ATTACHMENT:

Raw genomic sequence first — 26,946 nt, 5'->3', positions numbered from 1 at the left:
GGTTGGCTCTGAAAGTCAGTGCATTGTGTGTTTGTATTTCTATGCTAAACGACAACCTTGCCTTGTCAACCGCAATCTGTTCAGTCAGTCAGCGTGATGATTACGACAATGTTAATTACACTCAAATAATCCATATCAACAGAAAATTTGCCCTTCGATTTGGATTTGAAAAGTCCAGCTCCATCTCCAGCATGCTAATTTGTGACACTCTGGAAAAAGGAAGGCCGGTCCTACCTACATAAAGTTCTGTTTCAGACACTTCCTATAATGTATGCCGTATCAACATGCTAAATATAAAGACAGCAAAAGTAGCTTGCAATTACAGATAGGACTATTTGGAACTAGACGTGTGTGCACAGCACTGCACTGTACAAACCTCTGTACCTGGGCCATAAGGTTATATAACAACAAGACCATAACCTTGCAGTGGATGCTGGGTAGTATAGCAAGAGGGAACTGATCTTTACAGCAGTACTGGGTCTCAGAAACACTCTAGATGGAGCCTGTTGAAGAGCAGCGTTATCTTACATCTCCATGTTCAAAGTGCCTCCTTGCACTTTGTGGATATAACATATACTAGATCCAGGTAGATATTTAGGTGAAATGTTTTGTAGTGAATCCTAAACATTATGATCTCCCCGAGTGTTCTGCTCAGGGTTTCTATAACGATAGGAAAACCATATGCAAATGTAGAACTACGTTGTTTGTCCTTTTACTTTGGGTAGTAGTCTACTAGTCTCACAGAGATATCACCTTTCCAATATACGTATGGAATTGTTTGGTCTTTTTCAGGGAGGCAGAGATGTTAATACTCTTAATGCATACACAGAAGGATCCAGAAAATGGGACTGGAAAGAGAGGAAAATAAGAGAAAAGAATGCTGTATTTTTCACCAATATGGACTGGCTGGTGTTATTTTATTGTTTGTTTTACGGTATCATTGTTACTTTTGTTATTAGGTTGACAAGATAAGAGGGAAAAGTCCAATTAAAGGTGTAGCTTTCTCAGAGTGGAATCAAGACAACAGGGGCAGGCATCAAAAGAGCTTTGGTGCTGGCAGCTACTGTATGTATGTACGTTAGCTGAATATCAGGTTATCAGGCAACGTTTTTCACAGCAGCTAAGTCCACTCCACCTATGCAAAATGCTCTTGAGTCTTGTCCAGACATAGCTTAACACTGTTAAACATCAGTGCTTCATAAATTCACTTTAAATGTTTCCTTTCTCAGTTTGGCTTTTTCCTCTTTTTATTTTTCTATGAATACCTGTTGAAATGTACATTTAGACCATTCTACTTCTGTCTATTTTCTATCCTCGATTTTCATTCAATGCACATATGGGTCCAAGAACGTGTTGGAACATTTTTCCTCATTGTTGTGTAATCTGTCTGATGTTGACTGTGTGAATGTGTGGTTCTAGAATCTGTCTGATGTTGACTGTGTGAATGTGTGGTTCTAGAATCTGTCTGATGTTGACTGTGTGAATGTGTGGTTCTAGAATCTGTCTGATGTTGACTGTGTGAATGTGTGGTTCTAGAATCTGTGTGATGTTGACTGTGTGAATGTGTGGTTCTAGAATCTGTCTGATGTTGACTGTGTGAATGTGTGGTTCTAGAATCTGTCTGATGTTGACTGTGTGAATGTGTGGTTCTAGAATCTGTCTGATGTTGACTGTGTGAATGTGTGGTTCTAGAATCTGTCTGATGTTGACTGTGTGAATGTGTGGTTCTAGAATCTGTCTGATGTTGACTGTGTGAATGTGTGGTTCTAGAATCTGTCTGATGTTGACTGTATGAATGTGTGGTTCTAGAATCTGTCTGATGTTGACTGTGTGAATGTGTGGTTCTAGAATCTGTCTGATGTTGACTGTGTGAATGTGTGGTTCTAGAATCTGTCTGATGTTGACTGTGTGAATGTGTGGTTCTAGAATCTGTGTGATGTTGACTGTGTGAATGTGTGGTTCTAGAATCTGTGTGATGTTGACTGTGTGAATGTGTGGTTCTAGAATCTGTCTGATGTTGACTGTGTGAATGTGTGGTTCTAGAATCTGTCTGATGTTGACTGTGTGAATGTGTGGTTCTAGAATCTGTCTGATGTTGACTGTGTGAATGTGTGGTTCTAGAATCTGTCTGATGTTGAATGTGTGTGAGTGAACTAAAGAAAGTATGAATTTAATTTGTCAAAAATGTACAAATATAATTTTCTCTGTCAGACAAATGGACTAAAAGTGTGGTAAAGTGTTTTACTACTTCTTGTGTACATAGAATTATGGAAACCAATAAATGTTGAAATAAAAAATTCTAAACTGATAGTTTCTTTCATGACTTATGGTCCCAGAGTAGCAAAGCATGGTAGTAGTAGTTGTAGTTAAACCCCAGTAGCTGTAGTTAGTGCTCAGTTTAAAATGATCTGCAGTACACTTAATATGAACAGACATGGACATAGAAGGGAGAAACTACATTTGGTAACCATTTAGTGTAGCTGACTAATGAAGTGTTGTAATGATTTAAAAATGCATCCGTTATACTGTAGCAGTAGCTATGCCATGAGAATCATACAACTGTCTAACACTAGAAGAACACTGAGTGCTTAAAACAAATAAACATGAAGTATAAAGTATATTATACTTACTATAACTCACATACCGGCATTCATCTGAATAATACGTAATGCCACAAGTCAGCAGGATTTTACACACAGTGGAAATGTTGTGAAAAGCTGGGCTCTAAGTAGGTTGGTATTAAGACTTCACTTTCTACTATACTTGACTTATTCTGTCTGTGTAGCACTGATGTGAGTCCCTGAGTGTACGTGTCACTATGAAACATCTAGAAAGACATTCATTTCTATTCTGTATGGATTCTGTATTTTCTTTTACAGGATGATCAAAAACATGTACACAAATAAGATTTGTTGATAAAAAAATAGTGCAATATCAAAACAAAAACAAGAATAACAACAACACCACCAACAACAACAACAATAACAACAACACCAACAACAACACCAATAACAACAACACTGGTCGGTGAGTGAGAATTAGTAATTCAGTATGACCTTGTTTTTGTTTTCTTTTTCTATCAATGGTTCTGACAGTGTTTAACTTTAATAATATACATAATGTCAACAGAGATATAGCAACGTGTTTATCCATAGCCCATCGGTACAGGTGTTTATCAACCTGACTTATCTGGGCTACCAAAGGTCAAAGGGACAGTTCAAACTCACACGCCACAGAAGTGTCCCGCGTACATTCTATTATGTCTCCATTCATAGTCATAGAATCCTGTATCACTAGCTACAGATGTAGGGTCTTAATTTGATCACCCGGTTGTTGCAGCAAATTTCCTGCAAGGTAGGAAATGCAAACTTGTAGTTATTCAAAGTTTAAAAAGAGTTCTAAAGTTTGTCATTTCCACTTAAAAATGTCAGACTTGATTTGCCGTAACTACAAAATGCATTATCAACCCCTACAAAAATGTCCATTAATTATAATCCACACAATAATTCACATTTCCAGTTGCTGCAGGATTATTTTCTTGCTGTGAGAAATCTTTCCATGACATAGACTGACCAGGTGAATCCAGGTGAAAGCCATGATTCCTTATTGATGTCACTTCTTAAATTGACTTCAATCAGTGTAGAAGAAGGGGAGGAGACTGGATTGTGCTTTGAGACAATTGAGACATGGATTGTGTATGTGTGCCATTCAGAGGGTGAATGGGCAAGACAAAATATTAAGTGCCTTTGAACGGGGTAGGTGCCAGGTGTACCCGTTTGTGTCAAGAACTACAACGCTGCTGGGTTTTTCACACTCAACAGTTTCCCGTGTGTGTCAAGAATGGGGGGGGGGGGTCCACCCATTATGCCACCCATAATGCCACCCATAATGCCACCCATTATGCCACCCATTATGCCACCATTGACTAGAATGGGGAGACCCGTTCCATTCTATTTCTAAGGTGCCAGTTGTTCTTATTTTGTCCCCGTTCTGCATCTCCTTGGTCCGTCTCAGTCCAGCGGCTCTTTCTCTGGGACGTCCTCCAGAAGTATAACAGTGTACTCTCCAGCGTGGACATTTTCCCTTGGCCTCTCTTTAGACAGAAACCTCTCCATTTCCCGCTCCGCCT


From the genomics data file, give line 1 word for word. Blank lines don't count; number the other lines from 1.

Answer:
Raw genomic sequence first — 26,946 nt, 5'->3', positions numbered from 1 at the left: